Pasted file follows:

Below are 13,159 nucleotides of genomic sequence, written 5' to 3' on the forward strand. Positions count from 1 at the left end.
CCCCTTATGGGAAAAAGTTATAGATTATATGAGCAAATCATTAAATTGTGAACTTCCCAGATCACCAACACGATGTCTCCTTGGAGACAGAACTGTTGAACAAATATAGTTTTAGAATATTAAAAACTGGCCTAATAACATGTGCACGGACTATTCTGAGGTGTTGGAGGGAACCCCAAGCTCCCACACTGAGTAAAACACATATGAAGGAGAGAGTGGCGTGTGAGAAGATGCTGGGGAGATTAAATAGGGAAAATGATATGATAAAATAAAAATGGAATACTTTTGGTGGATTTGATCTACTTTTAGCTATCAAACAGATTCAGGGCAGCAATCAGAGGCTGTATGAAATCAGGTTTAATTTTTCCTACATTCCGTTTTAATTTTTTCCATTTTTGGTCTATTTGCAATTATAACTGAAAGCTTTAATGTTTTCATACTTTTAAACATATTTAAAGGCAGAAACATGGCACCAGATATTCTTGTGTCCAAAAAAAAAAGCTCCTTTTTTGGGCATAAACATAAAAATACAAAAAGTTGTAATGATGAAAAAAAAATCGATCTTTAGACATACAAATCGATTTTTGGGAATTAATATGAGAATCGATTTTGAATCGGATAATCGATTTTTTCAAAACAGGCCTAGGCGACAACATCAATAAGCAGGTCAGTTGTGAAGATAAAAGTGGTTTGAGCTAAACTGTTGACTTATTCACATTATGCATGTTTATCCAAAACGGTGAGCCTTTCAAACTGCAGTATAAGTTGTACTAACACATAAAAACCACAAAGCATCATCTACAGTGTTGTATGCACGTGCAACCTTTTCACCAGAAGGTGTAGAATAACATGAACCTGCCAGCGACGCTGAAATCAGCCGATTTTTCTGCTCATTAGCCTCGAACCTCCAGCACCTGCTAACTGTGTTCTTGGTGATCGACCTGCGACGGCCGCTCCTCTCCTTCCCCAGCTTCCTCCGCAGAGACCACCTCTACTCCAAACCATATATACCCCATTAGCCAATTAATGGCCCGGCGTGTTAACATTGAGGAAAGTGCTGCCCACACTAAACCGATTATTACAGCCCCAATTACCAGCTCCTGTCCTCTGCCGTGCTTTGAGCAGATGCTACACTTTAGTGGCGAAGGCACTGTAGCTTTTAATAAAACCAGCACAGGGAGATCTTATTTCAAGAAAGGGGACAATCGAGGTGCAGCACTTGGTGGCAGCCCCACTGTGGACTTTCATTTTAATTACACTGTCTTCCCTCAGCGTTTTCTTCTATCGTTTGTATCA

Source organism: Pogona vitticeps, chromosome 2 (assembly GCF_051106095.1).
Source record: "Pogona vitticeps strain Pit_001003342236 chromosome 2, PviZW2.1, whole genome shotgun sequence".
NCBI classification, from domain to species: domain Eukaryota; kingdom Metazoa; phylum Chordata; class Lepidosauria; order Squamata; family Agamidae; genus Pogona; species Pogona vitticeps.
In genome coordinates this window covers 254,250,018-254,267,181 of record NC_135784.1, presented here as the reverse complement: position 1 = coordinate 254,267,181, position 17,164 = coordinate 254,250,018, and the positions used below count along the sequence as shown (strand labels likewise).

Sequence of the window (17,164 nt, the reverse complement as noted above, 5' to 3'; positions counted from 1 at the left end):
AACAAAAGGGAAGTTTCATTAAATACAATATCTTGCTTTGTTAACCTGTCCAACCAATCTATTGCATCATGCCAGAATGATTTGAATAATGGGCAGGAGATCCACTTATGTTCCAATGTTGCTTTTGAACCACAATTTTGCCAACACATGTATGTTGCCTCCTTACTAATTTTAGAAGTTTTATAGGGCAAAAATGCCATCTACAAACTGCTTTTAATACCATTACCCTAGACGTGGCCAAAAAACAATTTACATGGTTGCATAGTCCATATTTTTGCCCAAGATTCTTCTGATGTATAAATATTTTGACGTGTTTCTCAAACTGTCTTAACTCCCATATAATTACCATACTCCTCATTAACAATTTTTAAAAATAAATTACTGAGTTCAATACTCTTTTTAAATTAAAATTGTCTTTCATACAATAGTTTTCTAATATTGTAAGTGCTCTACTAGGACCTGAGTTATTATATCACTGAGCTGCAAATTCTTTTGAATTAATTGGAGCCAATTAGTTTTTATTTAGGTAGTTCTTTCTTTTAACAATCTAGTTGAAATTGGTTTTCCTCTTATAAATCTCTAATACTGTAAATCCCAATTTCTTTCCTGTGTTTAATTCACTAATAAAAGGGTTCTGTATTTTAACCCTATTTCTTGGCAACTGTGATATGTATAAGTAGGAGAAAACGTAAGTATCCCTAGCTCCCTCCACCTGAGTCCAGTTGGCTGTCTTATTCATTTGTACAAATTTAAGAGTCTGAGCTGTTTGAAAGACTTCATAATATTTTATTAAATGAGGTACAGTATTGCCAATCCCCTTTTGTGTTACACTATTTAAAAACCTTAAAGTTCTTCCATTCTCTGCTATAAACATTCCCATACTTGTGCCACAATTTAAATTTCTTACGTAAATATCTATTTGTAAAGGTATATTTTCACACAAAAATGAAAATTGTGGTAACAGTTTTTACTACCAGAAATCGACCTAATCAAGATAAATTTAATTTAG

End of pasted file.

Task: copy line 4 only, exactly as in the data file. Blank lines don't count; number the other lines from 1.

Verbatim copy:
Source record: "Pogona vitticeps strain Pit_001003342236 chromosome 2, PviZW2.1, whole genome shotgun sequence".